In the 1950’s, University of Kentucky President, Herman L. Donovan, attended a seminar with pioneering leaders in the field of gerontology. Following this experience, Dr. Donovan became a strong advocate of higher education for retired persons, “Intellectual life cannot be ignored…Education is a life process.”
In 1964, on the recommendation of then UK President John Oswald, the Board of Trustees approved the Herman L. Donovan Fellowship for Senior Citizens, waiving tuition for adults 65 and older.
In the Fall of 1964, twenty-six Donovan Fellows, ranging in age from 65 to 84 joined traditional UK students on campus for the first time. In 1967, Mrs. Amanda Hicks became the first Donovan Fellow to receive a degree. In 1975, Alfred D.G. Arthurs became the first to earn a Ph.D.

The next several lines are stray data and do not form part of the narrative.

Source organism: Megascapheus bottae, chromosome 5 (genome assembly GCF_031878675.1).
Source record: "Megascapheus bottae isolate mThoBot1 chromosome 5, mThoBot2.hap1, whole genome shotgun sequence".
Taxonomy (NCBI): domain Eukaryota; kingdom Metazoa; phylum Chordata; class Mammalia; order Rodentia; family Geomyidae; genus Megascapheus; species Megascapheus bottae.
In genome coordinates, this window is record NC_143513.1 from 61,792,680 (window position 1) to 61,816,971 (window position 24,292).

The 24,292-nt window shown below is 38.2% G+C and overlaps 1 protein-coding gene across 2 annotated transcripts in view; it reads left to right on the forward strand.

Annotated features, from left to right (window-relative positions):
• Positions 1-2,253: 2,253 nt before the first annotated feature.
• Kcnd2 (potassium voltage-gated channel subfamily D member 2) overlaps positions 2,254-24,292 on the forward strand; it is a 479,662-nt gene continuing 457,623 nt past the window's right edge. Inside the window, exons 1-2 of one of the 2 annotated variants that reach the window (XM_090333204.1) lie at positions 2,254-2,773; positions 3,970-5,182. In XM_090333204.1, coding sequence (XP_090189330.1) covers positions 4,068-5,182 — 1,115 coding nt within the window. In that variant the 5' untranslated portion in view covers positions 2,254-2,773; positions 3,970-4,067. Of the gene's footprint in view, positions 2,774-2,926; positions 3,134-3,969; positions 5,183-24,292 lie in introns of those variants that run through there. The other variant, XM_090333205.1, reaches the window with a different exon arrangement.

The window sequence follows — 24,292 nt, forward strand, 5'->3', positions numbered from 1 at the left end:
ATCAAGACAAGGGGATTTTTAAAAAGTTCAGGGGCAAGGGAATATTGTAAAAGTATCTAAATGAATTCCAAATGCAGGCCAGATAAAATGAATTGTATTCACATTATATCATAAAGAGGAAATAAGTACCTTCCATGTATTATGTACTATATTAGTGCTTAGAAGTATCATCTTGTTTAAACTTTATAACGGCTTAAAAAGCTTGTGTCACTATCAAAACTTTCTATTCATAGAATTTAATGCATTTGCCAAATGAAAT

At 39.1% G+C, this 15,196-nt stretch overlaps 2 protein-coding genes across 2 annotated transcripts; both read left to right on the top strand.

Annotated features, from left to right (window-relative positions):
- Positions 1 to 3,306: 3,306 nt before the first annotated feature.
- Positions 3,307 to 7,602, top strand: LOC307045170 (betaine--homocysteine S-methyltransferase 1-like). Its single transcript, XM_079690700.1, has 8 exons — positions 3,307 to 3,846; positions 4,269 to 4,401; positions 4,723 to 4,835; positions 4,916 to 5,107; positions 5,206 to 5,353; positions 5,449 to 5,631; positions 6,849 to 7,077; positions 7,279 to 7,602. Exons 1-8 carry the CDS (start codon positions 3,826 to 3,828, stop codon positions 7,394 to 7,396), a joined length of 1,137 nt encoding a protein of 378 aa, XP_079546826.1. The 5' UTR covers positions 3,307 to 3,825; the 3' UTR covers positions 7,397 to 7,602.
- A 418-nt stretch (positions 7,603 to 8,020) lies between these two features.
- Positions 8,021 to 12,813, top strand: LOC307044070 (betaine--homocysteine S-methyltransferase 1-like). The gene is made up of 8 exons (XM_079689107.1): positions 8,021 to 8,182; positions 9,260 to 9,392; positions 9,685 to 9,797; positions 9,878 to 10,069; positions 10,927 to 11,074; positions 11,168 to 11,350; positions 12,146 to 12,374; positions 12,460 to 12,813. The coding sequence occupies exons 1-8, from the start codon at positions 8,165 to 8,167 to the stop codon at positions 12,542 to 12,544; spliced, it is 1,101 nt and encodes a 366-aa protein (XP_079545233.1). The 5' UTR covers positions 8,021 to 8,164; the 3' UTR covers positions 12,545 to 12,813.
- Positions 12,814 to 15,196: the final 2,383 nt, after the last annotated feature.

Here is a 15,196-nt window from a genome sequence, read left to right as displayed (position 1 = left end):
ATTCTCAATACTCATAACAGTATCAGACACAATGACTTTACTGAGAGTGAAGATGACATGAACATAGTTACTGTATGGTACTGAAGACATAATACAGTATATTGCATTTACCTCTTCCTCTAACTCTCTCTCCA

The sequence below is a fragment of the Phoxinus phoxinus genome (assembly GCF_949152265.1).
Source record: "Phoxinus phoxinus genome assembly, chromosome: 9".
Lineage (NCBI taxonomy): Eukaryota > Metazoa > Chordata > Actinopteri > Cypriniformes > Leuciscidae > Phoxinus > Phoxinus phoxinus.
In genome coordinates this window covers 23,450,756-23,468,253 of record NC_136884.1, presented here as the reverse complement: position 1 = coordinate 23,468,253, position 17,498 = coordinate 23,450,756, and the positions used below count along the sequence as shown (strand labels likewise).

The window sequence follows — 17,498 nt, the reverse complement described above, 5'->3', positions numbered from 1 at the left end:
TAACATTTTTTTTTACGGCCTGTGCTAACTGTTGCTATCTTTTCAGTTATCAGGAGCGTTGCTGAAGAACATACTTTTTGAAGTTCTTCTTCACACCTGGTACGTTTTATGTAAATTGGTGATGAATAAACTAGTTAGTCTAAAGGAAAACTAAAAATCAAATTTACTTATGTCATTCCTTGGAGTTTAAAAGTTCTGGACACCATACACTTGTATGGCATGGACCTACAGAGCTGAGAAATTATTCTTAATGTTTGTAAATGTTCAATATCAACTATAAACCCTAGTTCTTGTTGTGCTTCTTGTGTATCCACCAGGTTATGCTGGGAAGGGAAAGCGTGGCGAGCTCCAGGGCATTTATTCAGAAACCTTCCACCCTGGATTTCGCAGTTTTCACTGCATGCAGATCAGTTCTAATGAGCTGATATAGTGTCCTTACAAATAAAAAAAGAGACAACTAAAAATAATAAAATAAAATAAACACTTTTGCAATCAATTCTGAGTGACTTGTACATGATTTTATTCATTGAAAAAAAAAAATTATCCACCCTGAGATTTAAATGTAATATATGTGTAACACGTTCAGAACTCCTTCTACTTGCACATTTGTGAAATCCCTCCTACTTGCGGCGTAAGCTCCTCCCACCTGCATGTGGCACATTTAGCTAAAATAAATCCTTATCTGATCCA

The program gained national attention in 1966 in a TIME magazine article. The national publicity resulted in inquiries from across the nation and many foreign countries.
In 1976, the Kentucky General Assembly expanded UK’s program by mandating that residents of the Commonwealth, aged 65 or older, receive a tuition waiver for academic classes at all state-supported institutions of higher learning.
Today, you will find approximately 100 Donovan Fellows taking classes on the University of Kentucky campus every Fall and Spring semester.